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A crest is a component of an heraldic display, so called because it stands on top of a helmet, as the crest of a jay stands on the bird's head.
The earliest heraldic crests were apparently painted on metal fans, and usually repeated the coat of arms painted on the shield, a practice which was later discontinued with perhaps one unique exception, found here. Later they were sculpted of leather and other materials. Today, the crests of new Knights of the Garter and Bath are carved from lime wood by sculptor Ian G Brennan for display in St George's Chapel at Windsor Castle (Garter) and Henry VII Lady Chapel in Westminster Abbey (Bath).
Originally, the crest was often "continued into the mantling," but today the crest normally stands within a wreath of cloth, called a torse, in the principal colors of the shield (the liveries). Various kinds of coronet may take the place of the torse, though in some unusual circumstances the coronet sits atop a torse, and is either defined as all or part of a crest. The most frequent crest-coronet is a simplified form of a ducal coronet, with four leaves rather than eight. Towns often have a mural crown, i.e. a coronet in the form of embattled stone walls.
Objects frequently borne as crests include animals, especially lions, normally showing only the fore half; human figures, likewise often from the waist up; hands or arms holding weapons; bird's wings. In Germany and nearby countries, the crest often repeats the liveries in the form of a tall hat, a fan of plumes in alternating colors, or a pair of curving horns. The horns may have a hole in the tip to hold a cluster of plumes or flowers, and because of this have been imported to English heraldry at least once as elephant's trunks.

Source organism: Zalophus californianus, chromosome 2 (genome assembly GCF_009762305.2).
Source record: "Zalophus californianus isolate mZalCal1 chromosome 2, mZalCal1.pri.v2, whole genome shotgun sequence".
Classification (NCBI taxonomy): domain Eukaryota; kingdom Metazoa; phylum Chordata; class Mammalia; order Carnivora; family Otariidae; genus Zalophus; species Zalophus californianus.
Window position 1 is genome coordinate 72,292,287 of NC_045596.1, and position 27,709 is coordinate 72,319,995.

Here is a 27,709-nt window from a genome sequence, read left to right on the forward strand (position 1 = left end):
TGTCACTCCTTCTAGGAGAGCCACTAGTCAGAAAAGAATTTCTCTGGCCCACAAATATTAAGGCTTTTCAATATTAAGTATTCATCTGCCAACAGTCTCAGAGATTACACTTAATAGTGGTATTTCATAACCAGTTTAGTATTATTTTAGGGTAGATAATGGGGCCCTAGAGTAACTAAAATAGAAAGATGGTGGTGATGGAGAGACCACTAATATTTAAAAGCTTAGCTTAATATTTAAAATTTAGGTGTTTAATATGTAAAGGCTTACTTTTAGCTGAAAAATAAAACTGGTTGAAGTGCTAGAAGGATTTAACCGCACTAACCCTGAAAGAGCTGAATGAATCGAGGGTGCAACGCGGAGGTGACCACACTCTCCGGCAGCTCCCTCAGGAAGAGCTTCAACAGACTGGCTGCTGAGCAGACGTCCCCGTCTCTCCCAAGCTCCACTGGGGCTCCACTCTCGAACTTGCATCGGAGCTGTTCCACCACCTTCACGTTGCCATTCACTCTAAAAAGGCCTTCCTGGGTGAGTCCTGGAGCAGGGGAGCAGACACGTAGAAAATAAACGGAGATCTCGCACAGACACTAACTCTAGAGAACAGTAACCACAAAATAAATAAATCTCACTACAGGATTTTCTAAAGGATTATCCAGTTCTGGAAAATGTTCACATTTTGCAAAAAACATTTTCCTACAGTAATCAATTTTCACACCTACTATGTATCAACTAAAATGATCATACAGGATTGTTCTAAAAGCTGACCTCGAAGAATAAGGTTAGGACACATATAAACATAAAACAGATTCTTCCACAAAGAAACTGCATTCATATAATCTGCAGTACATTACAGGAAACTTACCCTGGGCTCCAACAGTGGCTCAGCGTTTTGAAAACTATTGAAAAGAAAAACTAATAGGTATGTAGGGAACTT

Crests are not normally borne by women or clergy, because they do not participate in war or tournaments and thus would not have a helm on which to wear it. An exception is the reigning queens of England or Britain, whose armorial display is indistinguishable from that of kings.
While it is not strictly correct, there is a convention that a crest may be displayed within a belt and buckle by persons other than its legal bearer, signifying non-ownership. There is a widespread misconception, due in part to Victorian stationers' marketing of engraved letterheads, that a crest and a coat of arms belong to everyone with the same family name; but usage by persons not descended from the original grantee constitutes usurpation. Bogus "family crests" continue to be sold to the gullible by heraldic "bucket shops."